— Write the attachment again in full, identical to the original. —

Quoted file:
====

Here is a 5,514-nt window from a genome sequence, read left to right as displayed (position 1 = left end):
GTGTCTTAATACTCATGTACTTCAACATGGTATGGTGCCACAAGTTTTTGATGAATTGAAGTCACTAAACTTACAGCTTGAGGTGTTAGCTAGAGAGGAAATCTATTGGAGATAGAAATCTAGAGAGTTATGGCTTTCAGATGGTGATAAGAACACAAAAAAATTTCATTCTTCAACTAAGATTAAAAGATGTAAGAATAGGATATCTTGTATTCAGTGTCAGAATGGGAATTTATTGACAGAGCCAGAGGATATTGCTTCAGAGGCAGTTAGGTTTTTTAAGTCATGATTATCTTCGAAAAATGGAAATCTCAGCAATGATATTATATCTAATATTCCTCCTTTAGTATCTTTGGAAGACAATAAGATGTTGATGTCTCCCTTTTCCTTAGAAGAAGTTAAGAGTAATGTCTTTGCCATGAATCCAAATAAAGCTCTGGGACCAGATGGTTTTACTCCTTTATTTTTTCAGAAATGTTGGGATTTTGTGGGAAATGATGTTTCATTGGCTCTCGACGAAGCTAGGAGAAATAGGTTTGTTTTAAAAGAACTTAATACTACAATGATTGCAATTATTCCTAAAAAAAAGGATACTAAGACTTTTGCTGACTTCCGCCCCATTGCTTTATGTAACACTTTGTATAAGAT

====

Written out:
Here is a 5,514-nt window from a genome sequence, read left to right as displayed (position 1 = left end):
GTGTCTTAATACTCATGTACTTCAACATGGTATGGTGCCACAAGTTTTTGATGAATTGAAGTCACTAAACTTACAGCTTGAGGTGTTAGCTAGAGAGGAAATCTATTGGAGATAGAAATCTAGAGAGTTATGGCTTTCAGATGGTGATAAGAACACAAAAAAATTTCATTCTTCAACTAAGATTAAAAGATGTAAGAATAGGATATCTTGTATTCAGTGTCAGAATGGGAATTTATTGACAGAGCCAGAGGATATTGCTTCAGAGGCAGTTAGGTTTTTTAAGTCATGATTATCTTCGAAAAATGGAAATCTCAGCAATGATATTATATCTAATATTCCTCCTTTAGTATCTTTGGAAGACAATAAGATGTTGATGTCTCCCTTTTCCTTAGAAGAAGTTAAGAGTAATGTCTTTGCCATGAATCCAAATAAAGCTCTGGGACCAGATGGTTTTACTCCTTTATTTTTTCAGAAATGTTGGGATTTTGTGGGAAATGATGTTTCATTGGCTCTCGACGAAGCTAGGAGAAATAGGTTTGTTTTAAAAGAACTTAATACTACAATGATTGCAATTATTCCTAAAAAAAAGGATACTAAGACTTTTGCTGACTTCCGCCCCATTGCTTTATGTAACACTTTGTATAAGAT